top of page
Style Guide heading.png

My Brand Identity

"Brand identity guidelines define the assets and materials that make a company unique."

- Brad Frost, Atomic Design, page 23

What is a brand identity?

What is this page and why did I spend time making it? As I created my portfolio, I struggled to keep my UI components consistent throughout my site. I knew a design system could be the solution, but I didn't have any experience with them. During a project at work, a colleague recommended the book Atomic Design by Brad Frost. I was immediately impressed by the simple yet powerful methodology. I decided to create my own design system based on Mr. Frost's methodology. I'll be quoting from his book throughout this page.

What is a Design System?

I am using the article Design Systems 101 by Therese Fessenden with the Nielsen Norman Group. My definition below is based on content from Ms. Fessenden's article.

A design system is a comprehensive collection of standards, documentation, and principles along with reusable UI patterns and code components. It's purpose is to facilitate efficient management of design at scale. It establishes a shared language and visual consistency across pages, products, and platforms.


- 5 returns spacer

What is Atomic Design?

"Atomic design is not a linear process, but rather a mental model to help us think of our user interfaces as both a cohesive whole and a collection of parts at the same time." (Frost, 44)

Atomic design is a methodology used for creating UI patterns. It breaks down interfaces into five distinct stages. These stages work together to create interfaces in a more deliberate and hierarchical manner. 

For more details and to see it in practice, go to my UI Patterns style guide.

The 5 Stages of Atomic Design



- 5 returns spacer

Style Guides

"The cornerstone of good design systems are style guides, which document and organize design materials while providing guidelines, usage, and guardrails." (Frost, 23)


Brad Frost's book is primarily focused on UI components. But a comprehensive design system is more than just a UI toolkit. In order to solidify and convey my brand identity, I created the following style guides.

Brand Identity

Who am I and what do I want to convey?

Explore my brand identity →

Design Language

What are my principles and goals? How do they influence my designs?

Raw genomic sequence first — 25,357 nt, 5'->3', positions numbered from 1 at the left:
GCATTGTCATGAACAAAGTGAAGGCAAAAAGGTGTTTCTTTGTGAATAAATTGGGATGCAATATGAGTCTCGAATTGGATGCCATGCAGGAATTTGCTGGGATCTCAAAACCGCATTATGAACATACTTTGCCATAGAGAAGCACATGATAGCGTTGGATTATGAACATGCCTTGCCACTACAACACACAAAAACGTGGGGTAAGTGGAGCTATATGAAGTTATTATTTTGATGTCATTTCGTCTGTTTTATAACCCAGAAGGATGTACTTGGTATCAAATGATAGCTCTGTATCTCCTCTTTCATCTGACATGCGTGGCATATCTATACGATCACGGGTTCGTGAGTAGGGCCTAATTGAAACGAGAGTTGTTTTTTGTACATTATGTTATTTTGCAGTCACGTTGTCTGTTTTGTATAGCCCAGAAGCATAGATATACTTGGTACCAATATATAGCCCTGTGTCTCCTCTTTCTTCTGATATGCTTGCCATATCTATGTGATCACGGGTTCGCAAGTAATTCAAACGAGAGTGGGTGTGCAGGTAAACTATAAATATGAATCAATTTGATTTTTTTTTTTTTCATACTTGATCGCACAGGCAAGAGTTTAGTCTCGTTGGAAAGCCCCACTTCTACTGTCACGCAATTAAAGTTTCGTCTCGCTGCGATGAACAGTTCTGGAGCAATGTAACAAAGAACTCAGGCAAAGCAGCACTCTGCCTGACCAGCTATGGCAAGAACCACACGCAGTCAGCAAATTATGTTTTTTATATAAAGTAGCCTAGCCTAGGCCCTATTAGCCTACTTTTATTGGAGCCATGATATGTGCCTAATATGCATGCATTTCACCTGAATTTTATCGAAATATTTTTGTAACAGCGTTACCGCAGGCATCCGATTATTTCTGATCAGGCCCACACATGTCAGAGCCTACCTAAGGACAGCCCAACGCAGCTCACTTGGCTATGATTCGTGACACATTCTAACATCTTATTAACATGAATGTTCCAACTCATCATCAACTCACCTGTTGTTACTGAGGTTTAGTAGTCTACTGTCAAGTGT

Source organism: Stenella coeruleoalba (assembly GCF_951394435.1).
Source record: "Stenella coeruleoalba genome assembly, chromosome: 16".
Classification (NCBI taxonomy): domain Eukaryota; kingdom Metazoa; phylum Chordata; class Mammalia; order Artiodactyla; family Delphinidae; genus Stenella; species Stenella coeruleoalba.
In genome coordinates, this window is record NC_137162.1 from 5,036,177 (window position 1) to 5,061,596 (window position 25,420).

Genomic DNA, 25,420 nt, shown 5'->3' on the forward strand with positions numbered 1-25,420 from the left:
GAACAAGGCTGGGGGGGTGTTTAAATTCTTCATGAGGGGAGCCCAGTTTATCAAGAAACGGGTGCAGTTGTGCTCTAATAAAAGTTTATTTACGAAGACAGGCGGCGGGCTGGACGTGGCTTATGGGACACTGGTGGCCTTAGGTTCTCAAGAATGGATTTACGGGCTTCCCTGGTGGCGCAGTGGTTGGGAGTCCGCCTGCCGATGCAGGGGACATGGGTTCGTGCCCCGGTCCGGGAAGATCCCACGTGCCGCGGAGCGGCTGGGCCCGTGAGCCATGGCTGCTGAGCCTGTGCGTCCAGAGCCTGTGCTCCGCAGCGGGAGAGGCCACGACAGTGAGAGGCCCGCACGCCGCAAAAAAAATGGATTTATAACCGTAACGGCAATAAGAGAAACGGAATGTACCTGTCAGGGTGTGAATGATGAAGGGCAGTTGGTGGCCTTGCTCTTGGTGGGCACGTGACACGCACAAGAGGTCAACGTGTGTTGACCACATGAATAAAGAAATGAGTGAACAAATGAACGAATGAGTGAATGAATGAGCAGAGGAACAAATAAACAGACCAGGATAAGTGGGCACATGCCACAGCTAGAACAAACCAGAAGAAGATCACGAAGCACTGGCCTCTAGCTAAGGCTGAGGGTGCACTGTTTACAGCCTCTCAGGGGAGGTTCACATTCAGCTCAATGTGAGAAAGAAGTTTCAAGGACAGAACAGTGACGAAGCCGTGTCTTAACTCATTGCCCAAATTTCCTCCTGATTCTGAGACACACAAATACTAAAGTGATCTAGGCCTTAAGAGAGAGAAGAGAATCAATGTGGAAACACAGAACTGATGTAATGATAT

Explore my design language →

Voice & Tone

What defines my personality and how do I express it on my portfolio?

Explore my voice & tone guidelines →


What specific guidelines should I follow when writing my content? 

Explore my writing style guide →

UI Patterns

What UI elements do I use and how do I keep them consistent? Based on Atomic Design.

Explore my UI patterns →


What guidelines should developers follow when creating and using code components?

Explore my code guidelines →



- 5 returns spacer

My marketing material

Everything I connected to my professional identity should feel cohesive. Here, you can review my documents and see how they all match my visual and tone brand.


Here are the most common fonts I've used throughout my portfolio. There are several fonts with slight variations, but they're not worth listing here.


Wix has strange and frustrating naming conventions for "Text Themes," which are global settings that apply to text categories like Heading 1, Paragraph 1, etc. I can't rename or delete text themes. So, I have the default text theme name in quotations followed by a more understandable name below it along with an explanation.

Futura 42 Bold

"Heading 1"

Major section heading - Used on the home page for "Recent Work" and "Let's Chat"

Aventir 36

"Heading 2"

Process page section heading - The color should match the project's primary color. I used Aventir because the lowercase letter "j" has a tail. With Futura , it's removed.

Futura 28

"Heading 3"

Paragraph heading - Used for headings on all paragraphs

Open Sans 18

"Paragraph 1"

Standard body text - The default body font. May be bolded, italicized, or underlined.

bottom of page